During my childhood, in a small, rural Indiana farming community, I learned to appreciate nature on a small scale.  I spent my free hours exploring the small streams, ponds and remnants of hardwood forest scattered among the fields and pastures that surrounded my home.  It was also during this time that my family began to travel west during our extended summer vacations.  Seeing the Grand Tetons, Yellowstone and the Colorado Rockies for the first time made an impression that would last a lifetime.   On those trips, I first saw nature on a grand scale.  I saw mountains and bears for the first time.  Things I had only read about in books were laid out before my very eyes.

After college, my career lead me to the state of Washington and eventually Oregon.  With so many beautiful places to explore, my love of nature and photography were rekindled.  The 35mm camera I had bought in high school accompanied me whenever I went hiking so that I could bring back photos of the sights I had seen to share with my wife, friends and co-workers.  After moving to Oregon, I replaced the 35mm with a 4x5 Speed Graphic.  After seeing my first 4x5 transparencies, I knew I was hooked on the larger format.  Other formats have their advantages for certain subjects or situations, but for the subjects I prefer and the way I like to work, 4x5 is the natural choice.  The Speed Graphic was eventually replaced with a more versatile camera, and I have been shooting 4x5 ever since.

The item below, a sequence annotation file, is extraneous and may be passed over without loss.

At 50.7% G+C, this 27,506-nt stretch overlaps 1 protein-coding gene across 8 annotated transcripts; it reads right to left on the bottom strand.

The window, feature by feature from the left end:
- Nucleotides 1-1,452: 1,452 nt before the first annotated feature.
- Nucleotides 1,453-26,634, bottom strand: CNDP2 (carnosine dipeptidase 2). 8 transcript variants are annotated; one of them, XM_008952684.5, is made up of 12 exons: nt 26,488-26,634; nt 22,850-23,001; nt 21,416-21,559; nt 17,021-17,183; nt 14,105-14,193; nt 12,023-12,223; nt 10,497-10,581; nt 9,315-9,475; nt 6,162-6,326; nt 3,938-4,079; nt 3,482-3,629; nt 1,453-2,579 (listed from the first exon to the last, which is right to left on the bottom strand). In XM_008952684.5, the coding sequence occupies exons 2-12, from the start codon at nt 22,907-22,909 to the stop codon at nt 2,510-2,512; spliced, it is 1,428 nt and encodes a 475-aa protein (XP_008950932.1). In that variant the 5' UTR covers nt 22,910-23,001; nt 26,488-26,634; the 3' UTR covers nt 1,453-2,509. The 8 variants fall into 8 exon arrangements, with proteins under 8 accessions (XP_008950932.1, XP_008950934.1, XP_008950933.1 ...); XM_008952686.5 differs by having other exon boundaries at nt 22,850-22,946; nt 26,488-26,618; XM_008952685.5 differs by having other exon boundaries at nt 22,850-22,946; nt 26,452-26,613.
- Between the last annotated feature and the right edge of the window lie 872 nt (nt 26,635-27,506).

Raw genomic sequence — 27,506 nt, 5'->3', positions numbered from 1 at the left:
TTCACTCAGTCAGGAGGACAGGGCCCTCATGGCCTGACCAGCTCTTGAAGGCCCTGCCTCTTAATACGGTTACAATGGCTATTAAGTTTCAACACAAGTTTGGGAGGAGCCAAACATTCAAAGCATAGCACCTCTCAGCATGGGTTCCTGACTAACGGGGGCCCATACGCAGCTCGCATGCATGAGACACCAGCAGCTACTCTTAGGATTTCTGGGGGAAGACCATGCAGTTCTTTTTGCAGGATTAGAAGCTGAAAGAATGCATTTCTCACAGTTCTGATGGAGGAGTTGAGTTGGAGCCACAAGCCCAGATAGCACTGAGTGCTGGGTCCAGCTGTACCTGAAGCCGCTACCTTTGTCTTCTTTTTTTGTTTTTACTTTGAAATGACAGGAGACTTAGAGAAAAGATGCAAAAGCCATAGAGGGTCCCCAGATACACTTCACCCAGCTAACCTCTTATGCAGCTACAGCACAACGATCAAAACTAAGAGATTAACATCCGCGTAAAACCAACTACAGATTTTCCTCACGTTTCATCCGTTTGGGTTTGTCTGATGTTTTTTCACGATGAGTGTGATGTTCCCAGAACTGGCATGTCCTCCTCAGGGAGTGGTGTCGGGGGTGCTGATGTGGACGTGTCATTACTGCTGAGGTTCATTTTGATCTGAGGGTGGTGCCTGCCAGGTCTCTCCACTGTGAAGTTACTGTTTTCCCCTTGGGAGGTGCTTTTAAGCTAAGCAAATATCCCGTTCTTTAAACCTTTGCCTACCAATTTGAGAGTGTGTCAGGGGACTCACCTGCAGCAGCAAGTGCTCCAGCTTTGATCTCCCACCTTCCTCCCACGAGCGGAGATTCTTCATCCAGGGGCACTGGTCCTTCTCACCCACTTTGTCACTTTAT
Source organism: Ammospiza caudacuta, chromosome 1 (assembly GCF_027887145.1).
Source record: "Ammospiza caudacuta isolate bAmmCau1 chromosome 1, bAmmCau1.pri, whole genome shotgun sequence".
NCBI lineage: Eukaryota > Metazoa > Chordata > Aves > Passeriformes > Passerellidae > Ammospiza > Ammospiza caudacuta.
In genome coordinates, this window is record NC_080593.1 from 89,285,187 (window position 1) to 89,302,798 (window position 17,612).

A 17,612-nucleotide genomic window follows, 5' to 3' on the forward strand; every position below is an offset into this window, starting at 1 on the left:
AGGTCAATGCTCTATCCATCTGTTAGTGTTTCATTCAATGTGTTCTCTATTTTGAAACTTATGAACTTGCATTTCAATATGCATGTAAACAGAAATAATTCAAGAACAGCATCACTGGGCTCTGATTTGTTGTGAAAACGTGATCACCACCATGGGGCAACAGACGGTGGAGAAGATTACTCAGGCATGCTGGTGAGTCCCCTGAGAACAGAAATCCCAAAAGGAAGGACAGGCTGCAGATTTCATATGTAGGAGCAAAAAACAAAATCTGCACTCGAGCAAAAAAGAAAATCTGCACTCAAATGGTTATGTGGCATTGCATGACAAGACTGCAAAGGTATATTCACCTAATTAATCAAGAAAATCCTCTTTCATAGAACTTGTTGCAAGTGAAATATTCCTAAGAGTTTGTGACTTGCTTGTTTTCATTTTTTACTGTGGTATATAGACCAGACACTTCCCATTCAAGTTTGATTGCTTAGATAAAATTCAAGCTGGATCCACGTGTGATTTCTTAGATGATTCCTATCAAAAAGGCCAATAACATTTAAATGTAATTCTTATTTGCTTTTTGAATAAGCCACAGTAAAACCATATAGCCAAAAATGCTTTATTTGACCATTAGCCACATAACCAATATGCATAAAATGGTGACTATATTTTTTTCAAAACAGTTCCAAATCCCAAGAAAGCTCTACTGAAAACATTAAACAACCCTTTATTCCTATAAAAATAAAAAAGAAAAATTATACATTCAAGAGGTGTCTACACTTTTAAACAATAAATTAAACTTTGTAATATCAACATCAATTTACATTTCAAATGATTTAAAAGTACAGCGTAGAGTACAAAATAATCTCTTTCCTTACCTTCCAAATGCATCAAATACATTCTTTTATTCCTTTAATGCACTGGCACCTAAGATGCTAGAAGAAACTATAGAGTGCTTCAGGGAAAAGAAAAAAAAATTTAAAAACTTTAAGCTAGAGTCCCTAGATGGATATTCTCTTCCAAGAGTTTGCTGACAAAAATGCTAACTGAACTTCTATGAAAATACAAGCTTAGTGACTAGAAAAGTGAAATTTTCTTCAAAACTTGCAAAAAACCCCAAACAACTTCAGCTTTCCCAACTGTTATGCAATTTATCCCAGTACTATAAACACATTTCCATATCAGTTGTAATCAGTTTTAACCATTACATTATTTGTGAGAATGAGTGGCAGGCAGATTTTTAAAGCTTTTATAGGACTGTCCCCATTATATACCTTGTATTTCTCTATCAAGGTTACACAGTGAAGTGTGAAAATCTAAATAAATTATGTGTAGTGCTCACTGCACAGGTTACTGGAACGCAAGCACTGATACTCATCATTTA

In my photography, I try to capture both the intimate details of nature, as well as nature at its boldest and grandest.  The term "photography" literally means writing with light.  I seek out the most dramatic lighting possible for some subjects and for others, I prefer softer, more even lighting.  As important to me as capturing the beauty of a subject, is capturing the beauty of a moment.   Some subjects are nearly eternal, changing almost imperceptibly over time.  Other subjects are more fleeting.  Wildflowers come and go quickly.  Patterns in the sand on a remote beach are washed away and replaced with new ones with each incoming tide.  But one thing that changes even more quickly is the moment.  The quality and direction of light change instantaneously over the course of each and every day.  Clouds drift across the sky, sometimes blocking the sun momentarily, sometimes letting the light shine through, sometimes glowing with the colors of a sunrise or sunset.  For me, as a photographer, it is the right combination of subject and moment that makes a successful photograph.  Here are a few examples of which I am especially proud.  Enjoy.

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I welcome your comments on this exhibit.  Please send them to me at: photos@thalmann.com